An example of misrepresentation in architecture of a false reality can be seen in the renderings for the Barclays Center Arena drawings by SHoP Architects. The images below are renderings for a new arena in New York City on Atlantic and Flatbrush Avenues. There are many flaws to be contested in the images. The biggest question, though, is that of why 50% of the rendering is actually fast paced traffic. In actuality, the traffic on these avenues would be at a stand still. And how about when there are events going on in the arena? Would the traffic really be moving in such a fashion? The flow of traffic is even represented with a similar color scheme as the arena is represented, which is untrue as the two are separate entities. Furthermore, the rendering completely negates the fact that the project plans to shut down Fifth Avenue during events as well (Noticing New York.)

Rendering by SHoP Architects.­­­

Rendering with true traffic.


The other large deceptive element in this rendering is the use of light. The arena is lit up so brilliantly and colorfully as are the cars moving by (only on Atlantic and Flatbrush Avenues.) The rest of the city is completely ignored and greyed out. There are no lights, no activity, its as if the whole city has turned their lights out just for the arena. Were this to be accurately represented, the lights from the surrounding context would make an overall affect on the aesthetic of the arena and communicate its relationship better with its context. It may even make the building pop more (Noticing New York.)

These may seem like harsh criticisms of architectural rendering, but with the advancement in technologies it is only getting easier to trick our clients into believing in a false reality. It’s not that architects want to be deceptive, but rather that they want to illustrate to clients what they see. Sometimes this can be taken too literally by clients, and in return they may feel deceived when the finished project is done.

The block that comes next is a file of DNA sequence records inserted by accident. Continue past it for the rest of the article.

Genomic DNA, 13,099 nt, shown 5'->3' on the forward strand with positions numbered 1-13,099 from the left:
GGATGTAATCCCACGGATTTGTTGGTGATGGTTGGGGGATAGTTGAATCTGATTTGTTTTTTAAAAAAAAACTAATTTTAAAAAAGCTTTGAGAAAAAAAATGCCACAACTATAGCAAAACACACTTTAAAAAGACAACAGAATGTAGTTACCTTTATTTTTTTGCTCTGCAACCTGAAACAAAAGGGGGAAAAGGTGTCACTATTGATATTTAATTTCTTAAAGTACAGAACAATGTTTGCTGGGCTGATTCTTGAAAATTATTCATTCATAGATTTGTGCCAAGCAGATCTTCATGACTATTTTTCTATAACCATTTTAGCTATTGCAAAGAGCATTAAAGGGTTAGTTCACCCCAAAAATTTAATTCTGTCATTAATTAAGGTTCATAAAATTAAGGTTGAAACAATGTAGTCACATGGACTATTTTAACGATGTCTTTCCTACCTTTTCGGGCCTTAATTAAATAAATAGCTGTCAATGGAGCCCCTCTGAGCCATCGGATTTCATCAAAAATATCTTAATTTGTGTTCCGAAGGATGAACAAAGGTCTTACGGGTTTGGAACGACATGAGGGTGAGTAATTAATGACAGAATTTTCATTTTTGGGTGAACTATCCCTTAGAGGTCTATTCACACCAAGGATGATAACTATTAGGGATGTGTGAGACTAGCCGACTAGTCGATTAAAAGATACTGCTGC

The irony of this debate is that the realism of a rendering depends on that context in which it is presented. For instance, in competitions where firms are competing amongst each other, architects must design quickly and inspire their clients. In this case the presentation of their project may more appropriately be fantastical and surreal. However, when you have a project and a client the final presentation of renderings should be as accurate as the architect can make them. What falls in between these two end points on the spectrum of reality is ultimately up to the architect and the firm, most having a particular style of representation. As the profession moves forward architects need to find a better way to bridge the gap between artistic representations and built reality.


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Asanowicz, Alexander. “Computer Renderings- “Reality Is Overrated”” Web. 17 Mar. 2015.

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Hopper, Tristan. “Architectural Illustrators Use Toolbox of Tricks to ‘manipulate’ the Way We Look at Buildings.” National Post Architectural Illustrators Use Toolbox of Tricks to Manipulate the Way We Look Atbuildings Comments. 9 Nov. 2012. Web. 8 Feb. 2015. <>.

McGuigan, Cathleen. “Picture Perfect.”Picture Perfect. Web. 8 Feb. 2015.

“Noticing New York: The Surrounding Light Smears Ratner’s Atlantic Yards Arena.” Noticing New York: The Surrounding Light Smears Ratner’s Atlantic Yards Arena. Web. 17 Mar. 2015.

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Quirk, Vanessa. “Rendering / CLOG.”ArchDaily. 21 Dec. 2012. Web. 8 Feb. 2015. <>.

Shkineva, Natalija. “Computer Graphics as a Method of Self-Deception.” Web. 17 Mar. 2015.